EPA Administrator on Toxic Spill: ‘I’m Deeply Sorry That This Ever Happened’

By Penny Starr | August 11, 2015 | 5:22 PM EDT

Environmental Protection Administrator Gina McCarthy spoke at an event at the Resources for the Future in Washington, D.C., on Aug. 11, 2015. (CNSNews.com/Penny Starr)

(CNSNews.com) – Environmental Protection Agency (EPA) Administrator Gina McCarthy said Tuesday that the EPA is “taking responsibility” following the inadvertent release by an EPA cleanup team of millions of gallons of toxic chemicals from an abandoned gold mine in Colorado that flooded into the Animas and San Juan River valleys.

A reporter pointed out to McCarthy that if this damage had been done by a “private polluter,” a public apology would have already been issued by the CEO or other leadership speaking for the offender.

McCarthy said the EPA is “taking responsibility” and that in hindsight the agency will work to restore the public’s confidence that it has “the ability as well as the capacity to move quickly.” CNSNews.com followed up by asking McCarthy: “No apology?”

“Well, I’ve already said that this is a tragic issue – this is a tragic incident,” McCarthy responded. “I am absolutely deeply sorry that this ever happened, but I want to make sure that we react positively and in a way that’s credible and we move this forward.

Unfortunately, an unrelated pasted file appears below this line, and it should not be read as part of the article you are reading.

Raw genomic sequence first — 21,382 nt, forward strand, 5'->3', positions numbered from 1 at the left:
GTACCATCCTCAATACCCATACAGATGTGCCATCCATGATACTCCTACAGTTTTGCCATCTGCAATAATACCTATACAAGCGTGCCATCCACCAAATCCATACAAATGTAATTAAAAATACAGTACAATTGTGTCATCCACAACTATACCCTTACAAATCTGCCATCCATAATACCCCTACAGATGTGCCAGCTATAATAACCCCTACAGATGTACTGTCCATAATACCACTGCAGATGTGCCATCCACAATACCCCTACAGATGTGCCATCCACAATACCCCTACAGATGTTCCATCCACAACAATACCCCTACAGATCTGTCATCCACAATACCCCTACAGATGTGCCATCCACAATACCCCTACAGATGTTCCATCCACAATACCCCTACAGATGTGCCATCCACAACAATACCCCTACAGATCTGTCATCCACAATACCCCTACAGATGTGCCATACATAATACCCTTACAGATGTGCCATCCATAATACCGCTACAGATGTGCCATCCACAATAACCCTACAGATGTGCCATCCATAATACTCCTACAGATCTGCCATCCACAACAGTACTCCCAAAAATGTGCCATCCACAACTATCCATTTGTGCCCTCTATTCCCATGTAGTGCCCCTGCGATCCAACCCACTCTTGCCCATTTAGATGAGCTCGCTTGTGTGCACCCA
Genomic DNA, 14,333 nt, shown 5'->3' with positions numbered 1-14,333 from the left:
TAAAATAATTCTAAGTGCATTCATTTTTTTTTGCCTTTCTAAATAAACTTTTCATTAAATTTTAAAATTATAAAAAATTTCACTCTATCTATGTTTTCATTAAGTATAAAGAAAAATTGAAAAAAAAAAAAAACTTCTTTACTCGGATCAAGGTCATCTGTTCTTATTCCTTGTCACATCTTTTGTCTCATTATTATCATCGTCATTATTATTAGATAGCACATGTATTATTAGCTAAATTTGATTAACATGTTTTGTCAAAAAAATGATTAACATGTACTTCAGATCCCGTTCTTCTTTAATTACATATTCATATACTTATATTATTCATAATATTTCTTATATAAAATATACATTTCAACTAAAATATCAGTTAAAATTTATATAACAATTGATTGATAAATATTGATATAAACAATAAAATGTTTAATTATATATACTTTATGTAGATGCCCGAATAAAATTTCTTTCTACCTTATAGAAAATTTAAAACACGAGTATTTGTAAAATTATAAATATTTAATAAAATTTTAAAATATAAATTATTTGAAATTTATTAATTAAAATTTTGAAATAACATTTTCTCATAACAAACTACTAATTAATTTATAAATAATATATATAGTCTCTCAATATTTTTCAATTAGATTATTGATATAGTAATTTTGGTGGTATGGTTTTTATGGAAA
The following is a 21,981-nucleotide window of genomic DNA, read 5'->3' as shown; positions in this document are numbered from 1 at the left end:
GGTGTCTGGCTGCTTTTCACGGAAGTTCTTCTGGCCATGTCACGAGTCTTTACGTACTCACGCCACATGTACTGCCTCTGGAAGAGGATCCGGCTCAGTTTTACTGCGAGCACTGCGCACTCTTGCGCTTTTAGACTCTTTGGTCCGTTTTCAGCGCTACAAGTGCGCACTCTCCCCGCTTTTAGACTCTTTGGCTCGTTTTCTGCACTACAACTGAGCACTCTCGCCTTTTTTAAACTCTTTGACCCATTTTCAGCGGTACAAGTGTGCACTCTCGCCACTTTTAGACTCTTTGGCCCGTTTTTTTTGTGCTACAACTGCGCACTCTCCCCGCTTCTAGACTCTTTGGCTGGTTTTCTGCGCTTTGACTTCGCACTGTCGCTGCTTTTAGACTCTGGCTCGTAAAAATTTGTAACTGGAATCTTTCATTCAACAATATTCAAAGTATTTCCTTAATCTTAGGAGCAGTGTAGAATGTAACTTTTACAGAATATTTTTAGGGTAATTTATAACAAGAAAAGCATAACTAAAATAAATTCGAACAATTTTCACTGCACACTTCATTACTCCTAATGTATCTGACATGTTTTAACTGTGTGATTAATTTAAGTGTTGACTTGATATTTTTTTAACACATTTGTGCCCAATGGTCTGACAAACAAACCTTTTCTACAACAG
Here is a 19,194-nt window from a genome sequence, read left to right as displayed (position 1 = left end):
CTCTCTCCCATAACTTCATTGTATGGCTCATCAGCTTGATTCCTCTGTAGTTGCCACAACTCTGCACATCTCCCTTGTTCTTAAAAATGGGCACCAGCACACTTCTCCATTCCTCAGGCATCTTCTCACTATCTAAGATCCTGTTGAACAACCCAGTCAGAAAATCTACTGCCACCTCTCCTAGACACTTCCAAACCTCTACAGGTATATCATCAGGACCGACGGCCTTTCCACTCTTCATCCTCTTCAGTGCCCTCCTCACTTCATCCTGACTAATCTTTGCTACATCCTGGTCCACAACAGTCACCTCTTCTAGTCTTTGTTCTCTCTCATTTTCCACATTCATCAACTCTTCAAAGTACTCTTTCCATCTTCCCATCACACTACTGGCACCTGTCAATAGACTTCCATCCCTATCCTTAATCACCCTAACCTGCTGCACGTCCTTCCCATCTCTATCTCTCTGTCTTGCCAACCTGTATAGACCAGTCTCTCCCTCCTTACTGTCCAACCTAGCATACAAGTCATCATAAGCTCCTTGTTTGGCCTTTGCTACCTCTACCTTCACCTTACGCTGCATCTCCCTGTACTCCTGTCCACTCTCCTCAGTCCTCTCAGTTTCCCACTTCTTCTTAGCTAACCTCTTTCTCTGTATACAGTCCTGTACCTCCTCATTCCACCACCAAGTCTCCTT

“So I think we have people working in the region – we have actually people working in three regions, because it expands quite a bit, and there’s no question I think all of us feel badly that this happened – outside EPA and inside, and we’re going work to make sure it doesn’t happen again, but we’re also going to keep our eye on the prize, which is to make sure that people’s public health and their natural resources are protected,” McCarthy said.

Both New Mexico and the Navajo Nation declared a state of emergency after the spill, which is moving toward Utah’s Lake Powell, the source for much of the water used in the Southwest.

National Public radio reported that water samples taken after the spill showed lead concentrations that were 3,500 times the normal levels near Durango, Colo. The wastewater also contained manganese, zinc, copper and cadmium, along with other contaminants, according to NPR.

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